I'm going to put up a checklist together of things to keep in mind while designing an app. I know Jeremy put one together on his blog which is much more in depth than this one, but I'm sure my list will eventually encompass what he has already written, and I hope some of the stuff here will highlight the most important concepts. The billboard and store design mindset is a great strategy to remind yourself of the overall goal of the specific thing you are designing. His full design checklist is available from his 6/26 post.
My checklist is a mixture of what I have thought about and read online in designing apps. They also make sense taken out of context of course.
1. Have a clear idea of the flow of the website/app and how it's going to intertwine to make the finished product. Jeremy wrote that you must ask yourself "Is the progression from one screen to the next intuitive?" This is going along with the idea that each link on the page to another part of the app should be appropriately labelled, but to get a clear image of the flow of the app, a flowchart or flow-map is needed. This gives a picture version of what the users would be experiencing when using the app, which helps drastically in design. It's hard to drive a car without a view of the road ahead.
2. Work as a team. This may sound kind of impeding for a designer to have to consult a "bureau" to implement design, but it's necessary. A designer may come up with an idea that may be out of the reach of the tools currently supplied to the developer, and would need to be avoided due to it's cost. The only way to find out of these budgeting issues is to consult with the team and find out what is a plausible solution.
3. Try and design in a way that encompasses different resolutions. The recommended method is to start with the highest resolution and go down from there. The best is to use vector graphics since they are completely malleable to the size needed.
4. Don't overcrowd the screen with information. Jeremy also touched on this idea in his blog. While it is necessary to get all the functions into the app you want, it is not necessary for them all to be on the same screen. Overcrowding leads to the user getting overwhelmed and distracted from why they are using the app. It's also tempting when designing for something with a high pixel resolution to stuff more into the page to take advantage of the extra space. Make sure that the functions are broken up best by screen and not all thrown into one screen for simplicity and to fill in space. Also, for touchscreens people's fingers are only about 1.6cm - 2cm wide, so you don't want buttons too close to each other. People will get annoyed if they can't select the button they want and leave the app altogether.
5. Be very careful with intro animations. This is a big hit to my idea of an intro video into the site and app. I would love to have a really nice video leading people into the website. The problem is intro videos can take a while to load and make it take too long to get to the functionality of the app, which would aggravate the users. Do not be overly focused on an intro video, since people are there not for videos but for the functionality of the app (unless it's youtube but that's different). A better idea is to use an image to take up the screen during loading time and intro into the app. It is much better in terms of loading the app and still gets the same idea across.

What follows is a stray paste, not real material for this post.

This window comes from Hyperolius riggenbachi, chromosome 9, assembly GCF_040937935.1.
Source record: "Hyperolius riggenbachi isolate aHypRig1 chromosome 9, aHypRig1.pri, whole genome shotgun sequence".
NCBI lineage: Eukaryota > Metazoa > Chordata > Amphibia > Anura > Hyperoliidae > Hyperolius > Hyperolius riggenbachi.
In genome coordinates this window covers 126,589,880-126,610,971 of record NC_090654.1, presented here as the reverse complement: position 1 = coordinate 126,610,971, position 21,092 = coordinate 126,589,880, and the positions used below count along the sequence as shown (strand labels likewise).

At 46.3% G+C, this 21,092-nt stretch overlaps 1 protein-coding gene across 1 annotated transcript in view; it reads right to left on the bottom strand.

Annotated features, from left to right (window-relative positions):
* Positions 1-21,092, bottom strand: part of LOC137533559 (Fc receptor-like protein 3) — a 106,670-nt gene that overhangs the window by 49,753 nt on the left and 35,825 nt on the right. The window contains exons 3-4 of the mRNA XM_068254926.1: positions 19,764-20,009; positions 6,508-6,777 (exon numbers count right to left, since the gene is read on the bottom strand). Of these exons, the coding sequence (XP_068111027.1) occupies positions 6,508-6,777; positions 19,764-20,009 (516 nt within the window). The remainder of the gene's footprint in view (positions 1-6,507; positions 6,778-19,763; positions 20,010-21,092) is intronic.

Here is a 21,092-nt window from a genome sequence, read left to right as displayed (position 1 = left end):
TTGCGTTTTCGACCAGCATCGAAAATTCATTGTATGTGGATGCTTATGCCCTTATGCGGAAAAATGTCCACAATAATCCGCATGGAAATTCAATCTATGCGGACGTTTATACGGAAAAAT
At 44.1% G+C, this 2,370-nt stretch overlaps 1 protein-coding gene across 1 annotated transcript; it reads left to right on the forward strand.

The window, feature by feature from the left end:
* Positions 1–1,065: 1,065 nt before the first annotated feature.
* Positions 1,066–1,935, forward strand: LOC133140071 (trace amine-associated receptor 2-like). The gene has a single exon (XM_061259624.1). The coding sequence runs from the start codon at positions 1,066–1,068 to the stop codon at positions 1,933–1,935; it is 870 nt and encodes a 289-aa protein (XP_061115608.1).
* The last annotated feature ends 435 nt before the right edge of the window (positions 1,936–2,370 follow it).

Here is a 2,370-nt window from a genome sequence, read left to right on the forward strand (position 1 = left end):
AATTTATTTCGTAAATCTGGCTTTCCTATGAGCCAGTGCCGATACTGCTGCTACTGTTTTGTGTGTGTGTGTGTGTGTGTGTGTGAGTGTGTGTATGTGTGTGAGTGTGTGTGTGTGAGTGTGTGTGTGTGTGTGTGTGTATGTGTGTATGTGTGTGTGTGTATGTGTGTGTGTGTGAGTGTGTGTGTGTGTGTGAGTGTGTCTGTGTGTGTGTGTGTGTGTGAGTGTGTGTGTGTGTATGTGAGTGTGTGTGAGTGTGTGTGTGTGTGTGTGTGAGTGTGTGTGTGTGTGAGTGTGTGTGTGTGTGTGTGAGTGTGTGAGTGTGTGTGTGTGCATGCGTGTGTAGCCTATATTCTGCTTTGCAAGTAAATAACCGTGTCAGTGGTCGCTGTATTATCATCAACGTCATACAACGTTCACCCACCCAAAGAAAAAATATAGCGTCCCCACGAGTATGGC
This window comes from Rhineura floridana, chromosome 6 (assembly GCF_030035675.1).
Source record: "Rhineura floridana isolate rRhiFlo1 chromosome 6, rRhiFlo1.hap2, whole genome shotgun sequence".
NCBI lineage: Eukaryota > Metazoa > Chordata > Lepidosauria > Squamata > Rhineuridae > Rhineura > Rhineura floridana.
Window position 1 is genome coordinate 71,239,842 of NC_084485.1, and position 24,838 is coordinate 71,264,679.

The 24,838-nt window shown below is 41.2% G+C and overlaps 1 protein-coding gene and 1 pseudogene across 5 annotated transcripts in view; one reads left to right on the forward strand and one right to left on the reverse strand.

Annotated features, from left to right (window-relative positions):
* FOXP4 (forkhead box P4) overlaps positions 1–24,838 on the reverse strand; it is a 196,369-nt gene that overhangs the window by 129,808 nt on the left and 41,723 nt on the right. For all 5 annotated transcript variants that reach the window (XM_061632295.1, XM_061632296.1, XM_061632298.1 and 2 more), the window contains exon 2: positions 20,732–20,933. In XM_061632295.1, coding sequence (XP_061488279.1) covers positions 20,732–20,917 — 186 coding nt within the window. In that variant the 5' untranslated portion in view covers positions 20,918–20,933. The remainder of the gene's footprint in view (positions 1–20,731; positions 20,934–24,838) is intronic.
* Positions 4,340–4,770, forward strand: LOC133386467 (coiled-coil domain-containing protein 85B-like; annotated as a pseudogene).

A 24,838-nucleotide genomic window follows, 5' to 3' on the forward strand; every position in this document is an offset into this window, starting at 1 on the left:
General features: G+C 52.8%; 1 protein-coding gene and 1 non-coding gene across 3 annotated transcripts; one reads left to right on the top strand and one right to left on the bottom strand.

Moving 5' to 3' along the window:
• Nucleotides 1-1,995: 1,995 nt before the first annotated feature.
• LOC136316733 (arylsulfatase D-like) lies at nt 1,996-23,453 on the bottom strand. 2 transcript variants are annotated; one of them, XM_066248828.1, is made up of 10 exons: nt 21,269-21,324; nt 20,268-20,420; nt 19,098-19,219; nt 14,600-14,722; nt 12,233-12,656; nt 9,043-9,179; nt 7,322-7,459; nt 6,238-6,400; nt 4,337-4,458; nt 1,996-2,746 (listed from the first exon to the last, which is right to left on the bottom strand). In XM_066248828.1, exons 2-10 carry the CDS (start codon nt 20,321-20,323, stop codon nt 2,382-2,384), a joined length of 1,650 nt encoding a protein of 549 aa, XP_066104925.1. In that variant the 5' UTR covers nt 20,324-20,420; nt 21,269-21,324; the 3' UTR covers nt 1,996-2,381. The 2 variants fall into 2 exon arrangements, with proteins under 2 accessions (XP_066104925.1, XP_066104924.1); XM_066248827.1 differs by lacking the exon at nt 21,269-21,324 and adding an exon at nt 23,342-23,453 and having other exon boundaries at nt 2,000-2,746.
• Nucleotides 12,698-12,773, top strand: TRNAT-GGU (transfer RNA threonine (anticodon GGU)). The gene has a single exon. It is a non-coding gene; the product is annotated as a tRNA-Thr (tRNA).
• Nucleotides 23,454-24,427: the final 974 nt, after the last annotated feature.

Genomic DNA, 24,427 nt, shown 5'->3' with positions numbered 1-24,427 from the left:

6. Don't leave users out of the loop on what happening with the app. When the app is taking a while to load it can be misconstrued as a faulty app instead of just the connection, and people will leave the app with a "one way ticket". Display a loading image to let the users know the app is working but waiting on the connection.
7. Don't blindly copy styles from different OS. This is exactly in line with my post from yesterday about cross-platform frameworks that are offered. Each device has it's own layout and platform, which must be kept in tact for that device. It may require multiple versions of the same app.
8. Don't assume users will use the app in the same way. Make sure that you use a testing group to determine if the app is designed in the most intuitive way for the most people. I think the best way to overcome this problem is to give users the opportunity to either organize the app to their liking or to have all the choices lined out for the user to pick from.
9. Keep in mind that not every single element on a page has to be fully visible or extremely easily accessible. Reserve the less necessary elements for buttons that are on the bottom of the page that must be scrolled down to or swiped down with the finger in order access. Here's a great example:
A great example is the deletion process in the Mail app for iPhone. In the inbox view, a user can swipe a message to reveal a delete button. This is a shortcut that saves the user the hassle of tapping “edit,” selecting a message to delete and then tapping delete. But it’s a balance: The “delete” shortcut is a way to quickly remove an email, while the “edit” menu is reserved for those who don’t know about the shortcut or who want to take advanced actions such as deleting or flagging multiple messages at a time.
10. Take your sweet time in development. There's no rush and there's no bonus for releasing a defective app early. Take the necessary time to make sure all functions are properly placed before releasing the final result.
11. Make the app user-centric. Think in terms of how the user will use the app and not how you're going to design that part yet. That comes later when you consult your team. The highest priority is given to user experience since they are who you need to impress.